FORT WORTH, Texas — James Smith can’t sit on his front porch anymore. The Southside resident used to enjoy soaking in the sounds of nature and watching the bustle of passing cars and children at play. Now, the porch that was once a place of refuge only dredges haunted memories.

What You Need To Know

  • The Southside Community Garden uses volunteers to build gardens at the homes of people who live in Fort Worth's 76104 zip code

  • The 76104 zip code has the lowest life expectancy in the entire state

  • The organization's first build was James Smith, who called the police for a wellness check that resulted in the police murdering resident Atatiana Jefferson

  • So far, the Southside Community Garden has built 11 raised garden beds, with a goal of between 20 and 25 by the end of the year

His home sits opposite the site of Atatiana Jefferson’s murder by Fort Worth Police officer Aaron Dean. It was Smith who called the police asking for a wellness check when he noticed his neighbor’s doors and windows open at an odd hour of the night. Since that day in October 2019, Smith has become determined to keep Jefferson’s memory alive.

When he heard about a neighborhood activist who was raising money and recruiting volunteers to erect a mural of Jefferson, he made a donation and became involved. Through that project, he met Patrice Jones, who would eventually set him down a path to reclaim his home as a place of calm meditation — through gardening.

“The closest stores to my neighborhood don't have any produce,” he said. “It's more like junk food and candy. So it’s nice to have your own personal garden.”

Through the Southside Community Garden, a project that uses volunteers to build raised garden beds at homes set in a food desert area, Smith now sits on his back porch, admiring burgeoning produce like tomatoes, squash, and greens.

When Jones was organizing the mural project, which was completed in July, she noticed on her many supply runs that there wasn’t a proper grocery store within miles of the neighborhood.

“We were cutting grass, picking up trash,” Jones said. “We were doing everything to get the [mural] sight presentable because it had been abandoned for about 20 years. And during that process, we realized the stores were just so far away. Like we were literally having to drive 20 minutes just to make it to a store where we would be able to get fresh produce, fruits, or vegetables, or even to get something to drink.”

Jones and the Garden’s co-founder Alison Pope did some research and found that Atatiana’s zip code, 76104, has the lowest life expectancy in the state — a zip code that shares space with half a dozen major hospitals and countless medical clinics.

"We wanted to take the initiative of not only bringing light to Atatiana Jefferson's murder, but to bring food justice to the area,” Jones said.

Southside resident James Smith poses in front of his garden. (Image courtesy of Southside Community Garden.)
Southside resident James Smith poses in front of his garden. (Image courtesy of Southside Community Garden.)

Jones and Pope met through the many protests that erupted all over the city in the wake of George Floyd’s murder. Both have become stalwarts in grassroots organizations demanding racial and social justice.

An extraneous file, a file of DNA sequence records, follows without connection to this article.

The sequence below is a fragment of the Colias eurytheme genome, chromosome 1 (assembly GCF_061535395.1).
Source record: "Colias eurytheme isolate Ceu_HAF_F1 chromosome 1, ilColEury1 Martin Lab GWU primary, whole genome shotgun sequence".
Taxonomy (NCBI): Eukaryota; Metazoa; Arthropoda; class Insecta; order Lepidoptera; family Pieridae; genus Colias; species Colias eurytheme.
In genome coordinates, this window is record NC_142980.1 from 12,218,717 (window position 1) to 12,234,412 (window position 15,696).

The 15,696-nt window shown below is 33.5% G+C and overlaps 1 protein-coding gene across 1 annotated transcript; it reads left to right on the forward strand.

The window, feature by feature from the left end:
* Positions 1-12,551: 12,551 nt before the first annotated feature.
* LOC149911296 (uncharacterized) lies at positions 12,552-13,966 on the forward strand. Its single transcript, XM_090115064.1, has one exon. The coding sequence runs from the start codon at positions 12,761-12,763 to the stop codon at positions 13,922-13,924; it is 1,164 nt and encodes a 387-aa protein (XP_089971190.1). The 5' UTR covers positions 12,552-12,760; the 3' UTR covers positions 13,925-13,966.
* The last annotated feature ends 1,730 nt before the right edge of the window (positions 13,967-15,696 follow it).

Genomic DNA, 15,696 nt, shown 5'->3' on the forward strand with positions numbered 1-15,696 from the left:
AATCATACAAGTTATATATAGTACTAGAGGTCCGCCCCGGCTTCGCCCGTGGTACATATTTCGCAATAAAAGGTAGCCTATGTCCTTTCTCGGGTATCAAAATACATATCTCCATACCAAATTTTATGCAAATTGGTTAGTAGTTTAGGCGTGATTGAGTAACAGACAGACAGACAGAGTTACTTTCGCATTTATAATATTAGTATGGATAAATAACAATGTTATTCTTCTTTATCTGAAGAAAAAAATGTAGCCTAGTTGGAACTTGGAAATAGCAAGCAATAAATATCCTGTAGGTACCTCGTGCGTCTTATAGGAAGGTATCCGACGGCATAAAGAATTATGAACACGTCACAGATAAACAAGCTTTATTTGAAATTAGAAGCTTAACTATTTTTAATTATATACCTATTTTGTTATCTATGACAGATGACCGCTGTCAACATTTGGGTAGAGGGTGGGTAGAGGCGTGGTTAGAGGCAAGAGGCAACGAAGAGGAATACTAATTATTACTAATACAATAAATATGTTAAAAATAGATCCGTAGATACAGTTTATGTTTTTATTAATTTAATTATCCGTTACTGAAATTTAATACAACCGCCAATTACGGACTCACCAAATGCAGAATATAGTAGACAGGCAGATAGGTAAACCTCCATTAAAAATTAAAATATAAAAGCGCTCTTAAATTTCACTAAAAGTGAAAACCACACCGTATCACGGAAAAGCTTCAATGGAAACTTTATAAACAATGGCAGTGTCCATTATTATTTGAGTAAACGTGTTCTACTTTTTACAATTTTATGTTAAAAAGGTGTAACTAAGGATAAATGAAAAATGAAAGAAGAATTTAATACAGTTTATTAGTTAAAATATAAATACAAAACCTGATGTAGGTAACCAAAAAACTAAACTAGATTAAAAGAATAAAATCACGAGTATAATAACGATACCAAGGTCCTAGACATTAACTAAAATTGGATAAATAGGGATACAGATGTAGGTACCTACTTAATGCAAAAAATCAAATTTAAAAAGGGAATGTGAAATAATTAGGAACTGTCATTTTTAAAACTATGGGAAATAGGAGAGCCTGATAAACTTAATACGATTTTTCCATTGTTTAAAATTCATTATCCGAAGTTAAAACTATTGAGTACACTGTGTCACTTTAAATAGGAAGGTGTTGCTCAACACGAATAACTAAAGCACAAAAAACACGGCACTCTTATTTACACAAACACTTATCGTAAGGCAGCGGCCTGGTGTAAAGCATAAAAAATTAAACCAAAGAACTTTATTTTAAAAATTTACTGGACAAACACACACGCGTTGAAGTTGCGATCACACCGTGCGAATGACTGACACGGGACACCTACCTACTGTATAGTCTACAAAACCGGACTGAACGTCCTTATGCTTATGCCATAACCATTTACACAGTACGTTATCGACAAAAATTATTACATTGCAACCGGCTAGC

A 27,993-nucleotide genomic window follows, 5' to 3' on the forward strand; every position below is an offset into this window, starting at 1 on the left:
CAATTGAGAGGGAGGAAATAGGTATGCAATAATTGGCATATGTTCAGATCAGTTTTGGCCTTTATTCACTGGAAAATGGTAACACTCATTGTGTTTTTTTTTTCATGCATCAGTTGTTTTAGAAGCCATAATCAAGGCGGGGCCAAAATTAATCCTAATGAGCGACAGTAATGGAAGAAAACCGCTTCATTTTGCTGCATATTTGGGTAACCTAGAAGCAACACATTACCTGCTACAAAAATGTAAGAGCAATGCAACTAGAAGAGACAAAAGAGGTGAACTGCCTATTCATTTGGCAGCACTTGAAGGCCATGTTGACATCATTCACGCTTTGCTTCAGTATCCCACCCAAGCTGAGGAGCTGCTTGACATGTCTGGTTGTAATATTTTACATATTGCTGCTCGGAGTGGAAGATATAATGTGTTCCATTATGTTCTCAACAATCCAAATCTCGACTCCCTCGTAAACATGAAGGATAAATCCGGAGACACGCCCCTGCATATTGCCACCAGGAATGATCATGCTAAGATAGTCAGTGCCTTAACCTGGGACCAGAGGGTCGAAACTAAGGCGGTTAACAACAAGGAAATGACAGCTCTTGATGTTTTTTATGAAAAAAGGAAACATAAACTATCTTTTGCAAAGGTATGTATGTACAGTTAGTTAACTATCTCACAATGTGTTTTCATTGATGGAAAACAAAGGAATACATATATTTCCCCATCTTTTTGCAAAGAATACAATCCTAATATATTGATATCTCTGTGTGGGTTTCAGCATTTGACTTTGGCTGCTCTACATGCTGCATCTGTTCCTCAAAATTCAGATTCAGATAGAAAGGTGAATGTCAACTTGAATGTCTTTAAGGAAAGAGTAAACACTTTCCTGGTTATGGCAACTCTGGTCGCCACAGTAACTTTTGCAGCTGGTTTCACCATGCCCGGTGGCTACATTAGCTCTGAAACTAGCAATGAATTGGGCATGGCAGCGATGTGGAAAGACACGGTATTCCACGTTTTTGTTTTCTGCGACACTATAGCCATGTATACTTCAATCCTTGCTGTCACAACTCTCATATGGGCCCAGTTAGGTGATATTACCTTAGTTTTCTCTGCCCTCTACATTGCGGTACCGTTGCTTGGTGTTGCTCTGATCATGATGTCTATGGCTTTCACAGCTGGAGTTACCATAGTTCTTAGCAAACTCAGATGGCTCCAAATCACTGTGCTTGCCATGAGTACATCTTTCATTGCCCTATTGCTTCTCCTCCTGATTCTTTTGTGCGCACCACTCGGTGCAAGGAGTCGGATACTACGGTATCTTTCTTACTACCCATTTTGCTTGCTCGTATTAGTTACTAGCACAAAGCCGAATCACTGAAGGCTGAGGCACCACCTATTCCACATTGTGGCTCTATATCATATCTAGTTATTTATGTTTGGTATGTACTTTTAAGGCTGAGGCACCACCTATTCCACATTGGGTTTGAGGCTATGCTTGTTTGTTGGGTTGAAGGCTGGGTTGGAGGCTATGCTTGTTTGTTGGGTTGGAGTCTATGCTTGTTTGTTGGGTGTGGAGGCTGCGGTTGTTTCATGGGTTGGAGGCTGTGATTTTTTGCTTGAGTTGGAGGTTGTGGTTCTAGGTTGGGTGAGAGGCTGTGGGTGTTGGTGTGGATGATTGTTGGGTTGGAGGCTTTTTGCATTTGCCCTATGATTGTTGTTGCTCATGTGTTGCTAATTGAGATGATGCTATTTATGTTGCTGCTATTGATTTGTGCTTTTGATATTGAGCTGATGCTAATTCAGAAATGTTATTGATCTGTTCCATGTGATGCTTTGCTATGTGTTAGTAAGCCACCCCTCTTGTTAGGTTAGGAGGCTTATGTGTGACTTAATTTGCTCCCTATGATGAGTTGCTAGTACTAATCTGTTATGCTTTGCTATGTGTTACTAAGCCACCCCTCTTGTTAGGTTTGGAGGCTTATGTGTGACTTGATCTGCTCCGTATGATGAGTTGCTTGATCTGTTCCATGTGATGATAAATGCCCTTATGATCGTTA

When the pair decided to address food insecurity in the 76104 area, they initially wanted to create a traditional community garden. Because of cost and access issues, the duo later settled on a model that brings resources to the homes of residents. So far, the group has built 11 area gardens, and demand is growing.

Once someone from a household expresses interest in having a garden, Southside Community Garden volunteers provide a 4x8-foot bed built by volunteers who also fill it with high-quality soil. The organization also provides the new gardeners with online resources and a mentor who is available for questions. Jones and Pope are hoping the recipients will, in turn, teach others how to garden and become more self-sufficient.

“A slogan that we say is ‘Each one, teach one, reach many,’ ” Jones said. “So if it's a household with multiple generations, then they can kind of teach each other."

“We do ask that the home gardener share the harvest, but the only commitment we're asking for home gardeners right now is just to be willing to learn and grow,” Pope said. “And after a year, they'll have the confidence and the skillset … and maybe they will pass that information on to other people outside of their family as well.”

Prior to creating their non-profit, neither Jones nor Pope had any experience gardening.

“We just saw the need,” Jones said. “We wanted to serve that need and try to bring fresh produce to 76104 one backyard at a time.”

The charity’s first build was Smith’s, who Jones said has become the organization’s most enthusiastic gardener.

“His build was just really special,” she said. “We had a lot of volunteers — people from all walks of life come out and created a meditation space for [Smith]. “All the volunteers were commenting, ‘Wow, this feels so therapeutic. This is so great.’ So it's something that's a little bit deeper. We hope it's going to bring peace and justice to the community as well.”

For Smith, the garden means he can return to the outdoors without having to relive the tragedy of Atatiana Jefferson’s murder.

“We placed the garden on the other side of my backyard, which was away from the street and away from the view of her home,” he said. “And it has a calming effect. I’ve gone back to nature and it's a meditation spot. It’s serving a dual purpose for me."